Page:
2. Next, we update the file names in \TutorialThree basic CSTR as follows:
  3. Make sure the Group Info file references the TutorialThree basic CSTR.xlsx:
  4. Now let's build a simple model in SUMO using Influent from the Flow elements and TutorialThree basic CSTR and TutorialOne basic Effluent from the My Process Unit Category. Also, let's select Mini_Sumo from the Advanced option in the MODEL SETUP step. SUMO should then display Mini_Sumo at the bottom of the drawing board window:
  5. When we attempt to build the model we get the error highlighted below that SUMO cannot find muOHO_T. This is a parameter associated with the Model Base.
  6. When we search Mini_Sumo.xlsx[11] for this muOHO_T, we find that it is used in the very first process rate equation of the Model worksheet. In addition, a search throughout this file CTRL+F reveals that it is calculated in the Calculated variables worksheet based on parameters like muOHO and Tbase which are defined in the Parameters worksheet. Notice how Greek letters in Excel are translated into their latin equivalent in SUMO and commas are replaced with underscores. So what is referred to as muOHO_T in SUMO is actually μOHO,T in the Excel file.
  7. To correct this error, we will import the parameters PAR and calculated variables CVAR from the Model Base using the following two lines in TutorialThree basic CSTR.xlsxMini_Sumo.xlsx[12]:
  8. Now, we reopen SUMO and when we try to build our simple flowsheet, the error related to muOHO_T no longer appears. But instead we have a new error related to kLaGCH4_bub. After searching the Mini_Sumo.xlsx we find it in the Methane gas transfer - bubbles rate in the Model worksheet. Interestingly, it does not appear in the Parameters or Calculated variables worksheets. Actually, SumoSlang is looking for this to be calculated directly in the process unit file. For example in the standard library CSTR process units[13], this parameter would be calculated in Code worksheet as kLaG.SV,bub where G.SV is expanded by SumoSlang to include all gas phase state variables including CH4.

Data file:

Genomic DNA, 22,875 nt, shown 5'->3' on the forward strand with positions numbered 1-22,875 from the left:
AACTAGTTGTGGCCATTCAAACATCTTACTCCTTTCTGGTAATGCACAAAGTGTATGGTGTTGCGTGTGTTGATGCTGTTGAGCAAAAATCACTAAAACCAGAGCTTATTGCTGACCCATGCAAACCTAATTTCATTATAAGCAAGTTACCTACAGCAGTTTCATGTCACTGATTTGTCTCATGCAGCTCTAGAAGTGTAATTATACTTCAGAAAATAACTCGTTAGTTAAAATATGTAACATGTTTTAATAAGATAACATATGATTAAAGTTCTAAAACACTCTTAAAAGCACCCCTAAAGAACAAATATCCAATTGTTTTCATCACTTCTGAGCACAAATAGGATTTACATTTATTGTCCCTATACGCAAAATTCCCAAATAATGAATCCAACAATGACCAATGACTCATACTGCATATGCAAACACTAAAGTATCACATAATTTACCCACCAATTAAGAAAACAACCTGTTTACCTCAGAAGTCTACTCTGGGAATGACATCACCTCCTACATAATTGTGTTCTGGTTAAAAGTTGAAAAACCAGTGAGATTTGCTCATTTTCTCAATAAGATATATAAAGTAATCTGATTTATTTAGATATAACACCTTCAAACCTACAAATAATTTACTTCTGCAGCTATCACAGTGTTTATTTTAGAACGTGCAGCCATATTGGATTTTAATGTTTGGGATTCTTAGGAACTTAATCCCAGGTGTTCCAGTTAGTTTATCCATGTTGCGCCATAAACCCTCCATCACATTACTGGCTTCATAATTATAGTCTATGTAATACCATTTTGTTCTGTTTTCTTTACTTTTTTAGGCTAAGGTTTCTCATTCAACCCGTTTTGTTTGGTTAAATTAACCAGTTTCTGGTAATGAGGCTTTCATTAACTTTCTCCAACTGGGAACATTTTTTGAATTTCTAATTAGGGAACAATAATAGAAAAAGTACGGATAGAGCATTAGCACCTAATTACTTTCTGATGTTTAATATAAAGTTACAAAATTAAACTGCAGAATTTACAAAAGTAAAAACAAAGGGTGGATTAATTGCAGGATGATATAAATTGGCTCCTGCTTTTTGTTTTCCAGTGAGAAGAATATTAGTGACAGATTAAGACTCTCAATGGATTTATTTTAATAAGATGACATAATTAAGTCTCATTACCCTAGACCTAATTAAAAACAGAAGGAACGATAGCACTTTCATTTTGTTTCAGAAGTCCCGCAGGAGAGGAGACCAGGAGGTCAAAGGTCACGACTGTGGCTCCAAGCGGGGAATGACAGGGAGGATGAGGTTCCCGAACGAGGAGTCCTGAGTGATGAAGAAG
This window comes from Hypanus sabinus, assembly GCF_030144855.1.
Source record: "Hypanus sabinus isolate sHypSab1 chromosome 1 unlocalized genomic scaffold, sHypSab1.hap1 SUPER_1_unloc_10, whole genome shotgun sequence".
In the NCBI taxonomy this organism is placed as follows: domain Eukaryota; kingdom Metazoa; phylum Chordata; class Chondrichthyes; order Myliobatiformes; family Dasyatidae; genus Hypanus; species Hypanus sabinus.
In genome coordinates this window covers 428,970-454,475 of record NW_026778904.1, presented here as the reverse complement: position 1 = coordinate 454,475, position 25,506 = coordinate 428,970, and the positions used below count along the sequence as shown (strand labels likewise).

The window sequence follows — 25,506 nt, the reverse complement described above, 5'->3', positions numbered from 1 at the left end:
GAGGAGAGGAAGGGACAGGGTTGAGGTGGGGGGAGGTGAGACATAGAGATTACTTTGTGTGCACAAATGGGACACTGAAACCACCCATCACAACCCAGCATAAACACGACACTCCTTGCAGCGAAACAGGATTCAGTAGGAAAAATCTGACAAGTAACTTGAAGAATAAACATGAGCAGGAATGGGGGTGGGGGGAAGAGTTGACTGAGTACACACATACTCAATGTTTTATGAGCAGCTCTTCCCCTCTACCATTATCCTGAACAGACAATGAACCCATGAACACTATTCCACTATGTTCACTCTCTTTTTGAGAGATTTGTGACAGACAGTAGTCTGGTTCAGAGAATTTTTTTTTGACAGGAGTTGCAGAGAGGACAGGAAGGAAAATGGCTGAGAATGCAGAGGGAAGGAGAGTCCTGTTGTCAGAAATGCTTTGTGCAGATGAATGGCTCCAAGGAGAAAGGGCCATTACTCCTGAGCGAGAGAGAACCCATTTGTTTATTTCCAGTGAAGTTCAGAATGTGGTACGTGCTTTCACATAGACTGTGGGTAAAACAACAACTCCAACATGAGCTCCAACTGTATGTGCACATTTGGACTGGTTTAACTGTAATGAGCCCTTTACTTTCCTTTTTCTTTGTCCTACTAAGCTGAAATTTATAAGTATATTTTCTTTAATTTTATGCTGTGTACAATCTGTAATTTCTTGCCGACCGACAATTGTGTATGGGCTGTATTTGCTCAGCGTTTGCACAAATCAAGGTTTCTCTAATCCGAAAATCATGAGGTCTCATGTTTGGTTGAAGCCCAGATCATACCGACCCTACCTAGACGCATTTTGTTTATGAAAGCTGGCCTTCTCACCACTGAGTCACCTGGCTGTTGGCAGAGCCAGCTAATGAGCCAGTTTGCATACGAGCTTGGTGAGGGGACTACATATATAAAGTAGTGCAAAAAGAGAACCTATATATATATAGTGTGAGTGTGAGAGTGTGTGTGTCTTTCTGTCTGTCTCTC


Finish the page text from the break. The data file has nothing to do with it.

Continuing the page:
9. So we will provide SUMO with the gas transfer parameters it is looking for by coding them into the Code worksheet and assigning them placeholder values of 1.
  10. But in fact, we don't want SUMO to calculate gas transfer rates since we have only have placeholder values for the gas transfer kLa coefficients. SumoSlang provides a nice way to handle this by adding a Rule to the calculation of mass balance. This Rule specifies that the mass balance will only be calculated for state variables SV which have been identified in Model Base to have Handling(Integrated). The handling of each of the state variables is identified in the Components worksheet table heading Handling. For Mini_Sumo.xlsx you will find that most state variables are Integrated but gases are Set.